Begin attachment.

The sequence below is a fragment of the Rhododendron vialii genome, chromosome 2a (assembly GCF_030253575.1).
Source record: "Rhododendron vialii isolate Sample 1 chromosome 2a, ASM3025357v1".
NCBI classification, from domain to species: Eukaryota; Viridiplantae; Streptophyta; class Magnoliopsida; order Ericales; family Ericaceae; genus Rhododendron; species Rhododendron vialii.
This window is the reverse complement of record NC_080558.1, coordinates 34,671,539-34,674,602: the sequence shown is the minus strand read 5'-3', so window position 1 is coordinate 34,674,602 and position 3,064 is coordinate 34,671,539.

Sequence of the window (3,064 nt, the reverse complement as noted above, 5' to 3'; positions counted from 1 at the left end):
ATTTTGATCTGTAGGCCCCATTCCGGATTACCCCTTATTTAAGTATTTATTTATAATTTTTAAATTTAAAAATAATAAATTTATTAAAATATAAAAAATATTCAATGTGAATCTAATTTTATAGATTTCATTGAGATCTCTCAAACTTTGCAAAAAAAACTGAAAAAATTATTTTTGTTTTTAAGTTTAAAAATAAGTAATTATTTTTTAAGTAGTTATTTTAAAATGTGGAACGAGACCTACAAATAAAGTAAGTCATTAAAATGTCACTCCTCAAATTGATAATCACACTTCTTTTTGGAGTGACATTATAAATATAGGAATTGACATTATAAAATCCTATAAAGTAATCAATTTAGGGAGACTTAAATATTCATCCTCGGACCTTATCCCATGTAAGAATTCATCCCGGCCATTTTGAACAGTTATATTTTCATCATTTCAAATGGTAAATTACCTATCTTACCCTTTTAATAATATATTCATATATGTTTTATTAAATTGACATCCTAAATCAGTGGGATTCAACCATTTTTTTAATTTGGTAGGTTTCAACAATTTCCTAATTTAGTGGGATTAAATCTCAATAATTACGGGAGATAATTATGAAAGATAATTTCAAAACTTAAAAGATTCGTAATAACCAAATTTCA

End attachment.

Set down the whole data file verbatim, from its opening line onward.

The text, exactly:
The sequence below is a fragment of the Rhododendron vialii genome, chromosome 2a (assembly GCF_030253575.1).
Source record: "Rhododendron vialii isolate Sample 1 chromosome 2a, ASM3025357v1".
NCBI classification, from domain to species: Eukaryota; Viridiplantae; Streptophyta; class Magnoliopsida; order Ericales; family Ericaceae; genus Rhododendron; species Rhododendron vialii.
This window is the reverse complement of record NC_080558.1, coordinates 34,671,539-34,674,602: the sequence shown is the minus strand read 5'-3', so window position 1 is coordinate 34,674,602 and position 3,064 is coordinate 34,671,539.

Sequence of the window (3,064 nt, the reverse complement as noted above, 5' to 3'; positions counted from 1 at the left end):
ATTTTGATCTGTAGGCCCCATTCCGGATTACCCCTTATTTAAGTATTTATTTATAATTTTTAAATTTAAAAATAATAAATTTATTAAAATATAAAAAATATTCAATGTGAATCTAATTTTATAGATTTCATTGAGATCTCTCAAACTTTGCAAAAAAAACTGAAAAAATTATTTTTGTTTTTAAGTTTAAAAATAAGTAATTATTTTTTAAGTAGTTATTTTAAAATGTGGAACGAGACCTACAAATAAAGTAAGTCATTAAAATGTCACTCCTCAAATTGATAATCACACTTCTTTTTGGAGTGACATTATAAATATAGGAATTGACATTATAAAATCCTATAAAGTAATCAATTTAGGGAGACTTAAATATTCATCCTCGGACCTTATCCCATGTAAGAATTCATCCCGGCCATTTTGAACAGTTATATTTTCATCATTTCAAATGGTAAATTACCTATCTTACCCTTTTAATAATATATTCATATATGTTTTATTAAATTGACATCCTAAATCAGTGGGATTCAACCATTTTTTTAATTTGGTAGGTTTCAACAATTTCCTAATTTAGTGGGATTAAATCTCAATAATTACGGGAGATAATTATGAAAGATAATTTCAAAACTTAAAAGATTCGTAATAACCAAATTTCA